Tuesday, March 11, 2008

Movie adaptations

I spent parts of Saturday and Sunday running around to Hollywood and Blockbuster in search of Into the Wild, which just came out on DVD last week. My timing had been great--four of my classes had just finished reading (or pretending to read) the Jon Krakauer book, and I promised to show parts of the movie in class this week. My timing was good, but not perfect, because I couldn't find the movie anywhere.

Some students accused me of not really trying, and I was like, "I even checked at the Red Box outside of Jewel!"

Lucky for me there were a ton of copies at my local Hollywood when I checked after school today. So I rented it and just finished watching it. And my feelings, I have to say, are mixed.

I don't know if there has ever been a movie adaptation that I've liked. In fact, just today I was talking to one of my students about Like Water for Chocolate. The book is good, and one of my classes will be reading it next. The movie, though, is awful. My biggest problem with it is the lead actress, who is not at all like I pictured when reading. The only movie I think I like as much as the book is One Flew Over the Cuckoo's Nest, although I don't think that counts because I'm pretty sure I saw the movie first. (Which leads to today's challenge, readers: Name one movie that's as good or better than the book. And please don't say The Princess Bride, because then I'll have to disown you.)

The problems with Into the Wild are many, mostly dealing with the writing and direction. I hate how so much of the focus is on the relationship Christopher McCandless had with his parents. In the book, it's there, but not as the overriding reason why this young kid took off without a trace to roam the U.S. until he ended up in Alaska. In the book, he's an explorer, someone looking to live in the world. In the movie, though, Alex seems to just be running from his abusive parents. I guess Hollywood needs an easily explained reason for everything.

Another problem is the pace of the movie. And length. At 2 hours, 20 minutes, there's no way I can show enough of it in class. (To get a taste of how slow moving the movie is, check out the official website.) Which leads to my biggest problem: You really have to watch the whole movie to get anything out of it. In the end, it really is quite haunting, but not unless you've sat through the whole thing. Which my students wouldn't be able to do, even if I let them.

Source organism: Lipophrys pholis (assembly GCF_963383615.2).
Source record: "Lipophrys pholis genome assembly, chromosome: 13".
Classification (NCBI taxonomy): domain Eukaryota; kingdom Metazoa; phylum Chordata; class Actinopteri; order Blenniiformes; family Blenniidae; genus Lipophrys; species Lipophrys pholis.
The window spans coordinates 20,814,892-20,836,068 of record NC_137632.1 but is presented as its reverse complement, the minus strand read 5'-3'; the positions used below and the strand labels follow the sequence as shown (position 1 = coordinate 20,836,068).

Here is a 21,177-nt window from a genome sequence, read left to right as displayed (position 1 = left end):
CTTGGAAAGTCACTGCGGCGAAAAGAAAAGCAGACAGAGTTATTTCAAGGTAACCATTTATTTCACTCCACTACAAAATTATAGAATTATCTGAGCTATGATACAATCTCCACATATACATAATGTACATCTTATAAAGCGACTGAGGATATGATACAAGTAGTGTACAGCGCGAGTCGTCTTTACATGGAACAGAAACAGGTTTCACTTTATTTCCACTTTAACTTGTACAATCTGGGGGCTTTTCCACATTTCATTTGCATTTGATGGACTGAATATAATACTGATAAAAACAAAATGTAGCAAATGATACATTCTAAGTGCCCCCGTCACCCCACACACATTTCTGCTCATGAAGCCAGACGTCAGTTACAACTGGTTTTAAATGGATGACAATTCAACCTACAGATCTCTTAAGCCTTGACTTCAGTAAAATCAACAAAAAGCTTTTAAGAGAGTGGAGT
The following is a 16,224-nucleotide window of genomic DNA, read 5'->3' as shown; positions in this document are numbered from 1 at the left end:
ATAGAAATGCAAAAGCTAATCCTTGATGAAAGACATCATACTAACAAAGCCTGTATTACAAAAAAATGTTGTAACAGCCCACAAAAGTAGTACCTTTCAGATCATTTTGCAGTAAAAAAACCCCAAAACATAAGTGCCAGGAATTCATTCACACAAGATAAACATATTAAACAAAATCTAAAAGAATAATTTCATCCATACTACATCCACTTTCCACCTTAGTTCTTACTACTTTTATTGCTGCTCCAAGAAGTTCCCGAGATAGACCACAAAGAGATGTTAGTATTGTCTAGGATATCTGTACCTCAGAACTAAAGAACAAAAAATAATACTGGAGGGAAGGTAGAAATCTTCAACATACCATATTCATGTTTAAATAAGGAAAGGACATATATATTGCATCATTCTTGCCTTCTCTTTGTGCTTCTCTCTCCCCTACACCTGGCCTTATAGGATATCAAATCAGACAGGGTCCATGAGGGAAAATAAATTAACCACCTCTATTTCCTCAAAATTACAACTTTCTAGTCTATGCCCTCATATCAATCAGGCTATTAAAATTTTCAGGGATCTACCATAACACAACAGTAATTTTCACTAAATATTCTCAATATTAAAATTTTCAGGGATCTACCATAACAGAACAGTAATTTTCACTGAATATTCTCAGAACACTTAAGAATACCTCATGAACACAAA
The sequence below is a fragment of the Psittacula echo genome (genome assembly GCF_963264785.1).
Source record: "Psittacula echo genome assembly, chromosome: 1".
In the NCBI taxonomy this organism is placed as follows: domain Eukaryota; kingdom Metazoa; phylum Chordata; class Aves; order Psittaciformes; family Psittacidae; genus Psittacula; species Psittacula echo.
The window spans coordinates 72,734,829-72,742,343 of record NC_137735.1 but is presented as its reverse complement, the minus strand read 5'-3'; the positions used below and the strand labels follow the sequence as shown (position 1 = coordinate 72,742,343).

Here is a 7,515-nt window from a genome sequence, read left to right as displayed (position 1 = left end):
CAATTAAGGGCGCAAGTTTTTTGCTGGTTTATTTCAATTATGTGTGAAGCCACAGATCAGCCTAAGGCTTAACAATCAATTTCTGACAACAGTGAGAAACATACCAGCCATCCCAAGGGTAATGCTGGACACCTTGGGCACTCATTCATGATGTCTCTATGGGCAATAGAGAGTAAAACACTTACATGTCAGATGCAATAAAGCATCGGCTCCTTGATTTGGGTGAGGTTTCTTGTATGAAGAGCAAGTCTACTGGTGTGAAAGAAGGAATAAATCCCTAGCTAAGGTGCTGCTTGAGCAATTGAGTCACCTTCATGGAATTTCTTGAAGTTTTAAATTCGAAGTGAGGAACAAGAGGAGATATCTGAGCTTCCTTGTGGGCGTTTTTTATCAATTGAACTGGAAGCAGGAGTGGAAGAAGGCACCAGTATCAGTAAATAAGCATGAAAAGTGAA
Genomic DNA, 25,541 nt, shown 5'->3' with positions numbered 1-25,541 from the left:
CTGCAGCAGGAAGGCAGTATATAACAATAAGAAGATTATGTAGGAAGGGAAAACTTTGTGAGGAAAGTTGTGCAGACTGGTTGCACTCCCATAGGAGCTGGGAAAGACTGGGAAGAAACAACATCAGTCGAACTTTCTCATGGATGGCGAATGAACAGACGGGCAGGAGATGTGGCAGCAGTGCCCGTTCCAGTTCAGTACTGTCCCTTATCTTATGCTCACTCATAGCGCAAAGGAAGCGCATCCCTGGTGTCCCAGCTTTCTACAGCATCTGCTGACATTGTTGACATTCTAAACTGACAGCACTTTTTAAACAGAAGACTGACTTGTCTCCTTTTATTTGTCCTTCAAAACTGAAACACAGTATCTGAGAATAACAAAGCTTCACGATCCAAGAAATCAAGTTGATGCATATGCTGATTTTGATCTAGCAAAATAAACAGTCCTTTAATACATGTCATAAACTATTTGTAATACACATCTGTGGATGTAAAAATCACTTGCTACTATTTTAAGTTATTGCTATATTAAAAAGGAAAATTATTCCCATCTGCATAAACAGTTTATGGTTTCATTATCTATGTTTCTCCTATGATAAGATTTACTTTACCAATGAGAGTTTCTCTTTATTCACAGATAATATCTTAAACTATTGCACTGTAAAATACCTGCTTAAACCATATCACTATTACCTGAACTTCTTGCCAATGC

But I am curious to hear what they will have to say about it. The ones who did read were quite baffled. They just couldn't get their heads around the idea of someone giving up everything to just roam. These are teenagers who barely roam away from their neighborhoods.

When we were discussing the concept of exploring in one of my classes, one student said, "That's such a white thing to do." I wonder. Is it?


Anonymous said...

Look me in the eye
Then, tell me that I'm satisfied
Was you satisfied?
Look me in the eye
Then, tell me that I'm satisfied
Hey, are you satisfied?

And it goes so slowly on
Everything I've ever wanted
Tell me what's wrong

Maybe white kids..or more accurately, kids with enough of their basic needs met...are the only ones able to afford ennui and the pursuit to rid themselves of it...

appopt said...

great job of sneaking in the Replacements and of using the type of word that, if I ever use, students say, "Now you're just making shit up."

I was thinking about which parts of the movie to show and which to avoid. And there's one scene with a couple of Germans at the Grand Canyon, which could be a good opportunity to teach about cultures. "Yes, it's true, German women often hang out topless at the beach." But that's just another part of the movie that has nothing to do with the book. And the whole thing about Chris being chased by the river police ...

Exurban Mom said...

I think that Brokeback Mountain is very close to Annie Proulx's short story, and captures the essence and feel of it very well. I've been generally pleased with the Harry Potter adaptations, which are a tall order, considering the length of the books and the huge cast of characters.

But I'm with you at being disappointed by most adaptations of books into film.

Kathy said...

The only movie that I think is better than the book is The Bridges of Madison County. Of course, the book sucked. :-)

Anonymous said...

Interview with the Vampire did a great adaptation, but that's probably only because Anne Rice wrote the screenplay herself. Smart move on her part.


Anonymous said...

Only 2 movies I have seen are better than their literary source.

Brokeback Mountain, a superb movie, surpasses the exquisitely crafted short story at its core.

Sugar Town, a cute movie with some residual charm, was a vast improvement on the mediocre novel it was based upon.

spacedunce-5 said...

To me, A Beautiful Mind was the only movie to surpass the book, even though the book was fabulous!

PS Sorry 'bout the hiatus, Spokeo is a bit screwed. (Google it!)